By Sam Drysdale
on January 27, 2023
Higher education advocates are escalating their calls to steer a large portion of the more than $1 billion in anticipated income surtax revenues to students who attend public colleges and universities.
The Board of Higher Education voted last month to recommend doubling the amount of state-funded financial aid for public higher education students, but the board chair said Wednesday that with record-high revenues coming in, they should aim higher.
Massachusetts ranks 29th in the nation for the amount of aid offered to students, according to the Massachusetts Management Accounting and Reporting System and State Higher Education Executive Officers Association.
"In financial aid we are below the U.S. average. That is a shock to most people, they assume 'We're Massachusetts, we're rich, we're generous.' No, not really," board chair Chris Gabrieli said at a higher education finance forum in Boston on Wednesday. "We're not asking for the sky and the moon and the sun."
About 60 percent of Massachusetts' students took out federal loans in fiscal year 2020 to pay for public higher education.
The board proposed two possible options to reform and invest more in public financial aid, both of which would double the current $200 million investment to about $400 million.
The first proposal is to give $2,000 to every Pell Grant eligible student as a cost of living stipend and $1,000 for moderate income students -- which would help an estimated 100,000 students in Massachusetts -- at a cost of $193 million.
An increase of $193 million in funding would bring Massachusetts from 29th to 17th in state financial aid.
"If we can increase state aid and just close some of those gaps for students, maybe it's $3,000, it would make a huge difference in being able to attend a state university instead of a community college," said college affordability advisor Alayna Blodgett. "There's nothing wrong with community college, but for some students it's such a small gap that if we could increase the aid and be able to close that gap it would make a huge difference for a lot of students."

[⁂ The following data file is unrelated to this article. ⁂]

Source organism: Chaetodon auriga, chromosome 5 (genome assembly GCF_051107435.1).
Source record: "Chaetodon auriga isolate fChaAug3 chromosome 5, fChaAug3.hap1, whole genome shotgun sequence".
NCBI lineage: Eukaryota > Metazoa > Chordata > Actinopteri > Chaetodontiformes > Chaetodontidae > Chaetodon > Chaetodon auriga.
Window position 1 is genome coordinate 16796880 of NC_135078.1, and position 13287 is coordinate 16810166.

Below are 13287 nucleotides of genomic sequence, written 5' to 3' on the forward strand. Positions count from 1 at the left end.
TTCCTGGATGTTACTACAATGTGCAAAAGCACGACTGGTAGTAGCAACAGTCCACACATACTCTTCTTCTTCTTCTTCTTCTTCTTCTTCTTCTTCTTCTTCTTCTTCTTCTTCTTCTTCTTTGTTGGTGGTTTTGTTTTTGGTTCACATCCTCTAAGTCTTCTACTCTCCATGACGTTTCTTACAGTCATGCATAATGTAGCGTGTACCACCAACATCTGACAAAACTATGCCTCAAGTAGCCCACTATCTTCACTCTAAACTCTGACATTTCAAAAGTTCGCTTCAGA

The other proposal is to eliminate expected family contributions for aid for all students whose family income is below $125,000, with the state covering all family contribution amounts. This plan would cost an estimated $218 million, on top of the current $200 million investment in student financial aid.
"It wouldn't be free for everybody, it would be free for those who reasonably need it and deserve it," Gabrieli said.
The first option would help the state's lowest income students, while eliminating expected family contributions would help moderate income students, he added.
Gabrieli said his personal vote -- though not the official vote of the board -- would be to pursue both options, which would cost the state $335 million on top of its current $200 million financial aid investments.
The board chair's enthusiasm for pursuing aggressive financial aid investment is driven by the expected revenue from a new surtax on household income above $1 million per year.
According to the text of the constitutional amendment that voters approved in November, the surtax is intended "to provide resources for quality public education, and affordable public colleges and universities, and for the repair and maintenance costs of roads, bridges and public transportation." The surtax kicked in on Jan. 1 so much of the anticipated revenue is not expected to flow into state coffers for many months.
"The current system is not adequate to the goals we have. Let us not miss this moment of opportunity to make real change happen," he said Wednesday.
The recommendations are among a mounting pile of requests as competing interests angle for a stake of the income surtax funding, with early and K-12 education stakeholders also vying for a share as well as myriad interests in public transportation.
During discussion on how to best use those incoming funds on Tuesday, Massachusetts Taxpayers Foundation President Doug Howgate advocated for splitting the revenues 50/50, "half for transportation, half for education." Lawmakers have not committed to how they will divide the money between education and transportation investments, or demonstrated that they will limit themselves only to those two areas.
Though there is still a lot of uncertainty around how much revenue the surtax will generate, Department of Revenue Commissioner Geoffrey Snyder said his office expects between $229 million and $265 million in fiscal year 2023, then between $1.445 billion and $1.766 billion in fiscal year 2024.
In addition to their financial aid requests, which if approved at $335 million would represent about a fifth of the total projected revenue for fiscal year 2024, the board also supports Gov. Maura Healey's proposed Mass Reconnect program. The program would offer free community college to adults 25 and over without a college degree.
Management consulting company EY-Parthenon estimated that Mass Reconnect would attract over its first five years 48,000 adults at a cumulative cost of $46 million.
"There are very real people with very real challenges today that we can help, and we cannot wait," said Amanda Seider, executive director of OneGoal Massachusetts. "We cannot hold back from getting rid of every barrier we can to their success, and we're in a fortunate position to have the dollars to do so, we hope that's the decision that will be made."
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